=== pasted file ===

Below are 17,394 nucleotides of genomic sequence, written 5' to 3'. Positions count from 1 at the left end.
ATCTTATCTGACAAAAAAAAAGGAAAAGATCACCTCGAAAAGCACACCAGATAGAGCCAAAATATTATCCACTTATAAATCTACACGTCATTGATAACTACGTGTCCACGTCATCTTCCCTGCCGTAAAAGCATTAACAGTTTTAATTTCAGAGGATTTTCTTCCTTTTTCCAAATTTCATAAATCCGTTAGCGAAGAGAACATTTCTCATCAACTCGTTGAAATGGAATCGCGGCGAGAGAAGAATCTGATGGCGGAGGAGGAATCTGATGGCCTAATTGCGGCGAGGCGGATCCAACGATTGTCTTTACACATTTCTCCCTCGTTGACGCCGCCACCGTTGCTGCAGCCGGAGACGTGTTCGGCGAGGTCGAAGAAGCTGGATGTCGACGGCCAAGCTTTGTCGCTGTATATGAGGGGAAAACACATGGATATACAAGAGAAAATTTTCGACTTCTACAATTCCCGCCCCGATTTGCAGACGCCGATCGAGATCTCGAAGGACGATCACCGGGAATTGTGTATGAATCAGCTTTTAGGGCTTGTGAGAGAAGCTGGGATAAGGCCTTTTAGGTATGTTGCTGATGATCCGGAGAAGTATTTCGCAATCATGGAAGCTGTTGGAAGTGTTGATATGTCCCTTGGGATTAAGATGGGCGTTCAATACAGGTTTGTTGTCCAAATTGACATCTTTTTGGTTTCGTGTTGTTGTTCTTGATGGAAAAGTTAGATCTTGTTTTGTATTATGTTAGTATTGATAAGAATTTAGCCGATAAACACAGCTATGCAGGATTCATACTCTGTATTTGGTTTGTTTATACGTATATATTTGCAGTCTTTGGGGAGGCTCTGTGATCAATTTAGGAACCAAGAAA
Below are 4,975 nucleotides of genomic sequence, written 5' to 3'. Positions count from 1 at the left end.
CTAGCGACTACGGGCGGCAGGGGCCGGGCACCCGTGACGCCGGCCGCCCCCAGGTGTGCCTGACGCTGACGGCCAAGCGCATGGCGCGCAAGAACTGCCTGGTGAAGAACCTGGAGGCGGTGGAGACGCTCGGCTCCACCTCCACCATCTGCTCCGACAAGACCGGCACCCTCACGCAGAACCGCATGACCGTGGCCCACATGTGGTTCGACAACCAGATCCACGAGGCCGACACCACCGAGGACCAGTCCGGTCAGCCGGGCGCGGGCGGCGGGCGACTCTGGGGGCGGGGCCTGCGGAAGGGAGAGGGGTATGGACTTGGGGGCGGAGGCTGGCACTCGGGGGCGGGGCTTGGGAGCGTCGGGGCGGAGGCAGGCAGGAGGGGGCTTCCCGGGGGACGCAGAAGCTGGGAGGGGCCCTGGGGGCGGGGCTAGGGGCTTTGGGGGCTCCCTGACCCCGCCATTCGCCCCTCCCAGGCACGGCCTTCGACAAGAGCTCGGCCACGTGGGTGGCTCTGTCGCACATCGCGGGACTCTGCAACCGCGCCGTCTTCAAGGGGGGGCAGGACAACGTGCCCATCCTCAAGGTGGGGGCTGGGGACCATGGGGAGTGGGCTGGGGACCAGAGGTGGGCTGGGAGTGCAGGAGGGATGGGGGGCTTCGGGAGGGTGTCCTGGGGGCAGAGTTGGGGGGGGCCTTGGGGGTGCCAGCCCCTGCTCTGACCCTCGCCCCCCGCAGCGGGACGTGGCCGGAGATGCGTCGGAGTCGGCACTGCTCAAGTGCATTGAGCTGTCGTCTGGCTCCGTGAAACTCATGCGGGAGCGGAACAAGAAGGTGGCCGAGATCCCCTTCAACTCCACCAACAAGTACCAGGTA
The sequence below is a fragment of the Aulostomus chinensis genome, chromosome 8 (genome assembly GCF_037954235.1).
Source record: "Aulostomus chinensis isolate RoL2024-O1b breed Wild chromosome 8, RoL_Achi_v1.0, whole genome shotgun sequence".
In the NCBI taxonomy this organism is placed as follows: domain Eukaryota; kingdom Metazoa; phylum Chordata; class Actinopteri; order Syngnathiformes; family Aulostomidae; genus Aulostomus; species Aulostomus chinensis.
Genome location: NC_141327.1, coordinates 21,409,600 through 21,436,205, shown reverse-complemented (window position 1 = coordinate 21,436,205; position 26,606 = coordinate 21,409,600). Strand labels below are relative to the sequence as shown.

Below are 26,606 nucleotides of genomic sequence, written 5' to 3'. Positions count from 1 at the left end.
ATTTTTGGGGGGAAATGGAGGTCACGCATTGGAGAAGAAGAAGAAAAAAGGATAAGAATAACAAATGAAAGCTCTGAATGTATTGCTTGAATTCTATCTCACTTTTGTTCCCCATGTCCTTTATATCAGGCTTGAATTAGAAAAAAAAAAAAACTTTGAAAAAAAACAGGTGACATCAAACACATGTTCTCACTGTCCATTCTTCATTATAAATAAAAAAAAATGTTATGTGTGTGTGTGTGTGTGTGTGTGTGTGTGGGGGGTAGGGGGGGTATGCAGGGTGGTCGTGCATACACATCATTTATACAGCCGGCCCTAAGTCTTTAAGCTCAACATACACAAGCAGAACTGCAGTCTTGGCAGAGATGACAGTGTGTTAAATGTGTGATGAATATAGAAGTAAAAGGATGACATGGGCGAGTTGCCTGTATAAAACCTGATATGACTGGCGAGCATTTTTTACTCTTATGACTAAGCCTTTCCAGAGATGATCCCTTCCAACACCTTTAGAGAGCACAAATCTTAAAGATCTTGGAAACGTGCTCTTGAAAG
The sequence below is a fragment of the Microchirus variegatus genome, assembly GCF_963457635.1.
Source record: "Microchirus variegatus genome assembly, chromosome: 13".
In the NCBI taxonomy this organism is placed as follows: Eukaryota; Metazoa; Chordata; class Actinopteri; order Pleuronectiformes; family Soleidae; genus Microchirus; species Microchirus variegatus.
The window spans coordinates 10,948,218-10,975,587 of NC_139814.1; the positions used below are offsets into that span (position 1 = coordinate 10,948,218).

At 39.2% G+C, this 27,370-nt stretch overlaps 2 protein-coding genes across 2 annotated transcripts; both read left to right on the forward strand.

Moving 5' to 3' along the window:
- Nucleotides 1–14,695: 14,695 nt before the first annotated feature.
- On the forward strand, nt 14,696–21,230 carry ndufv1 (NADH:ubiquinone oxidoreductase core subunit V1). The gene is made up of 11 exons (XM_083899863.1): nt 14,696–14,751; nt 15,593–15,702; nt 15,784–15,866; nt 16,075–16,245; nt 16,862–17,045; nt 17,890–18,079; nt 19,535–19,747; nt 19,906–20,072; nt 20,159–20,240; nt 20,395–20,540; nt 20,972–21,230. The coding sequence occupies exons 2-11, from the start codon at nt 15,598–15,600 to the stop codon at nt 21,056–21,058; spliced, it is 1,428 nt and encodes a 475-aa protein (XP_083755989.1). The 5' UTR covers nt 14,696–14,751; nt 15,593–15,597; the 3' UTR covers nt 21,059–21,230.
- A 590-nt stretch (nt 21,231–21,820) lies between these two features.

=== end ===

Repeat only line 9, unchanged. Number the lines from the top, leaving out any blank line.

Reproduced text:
Below are 26,606 nucleotides of genomic sequence, written 5' to 3'. Positions count from 1 at the left end.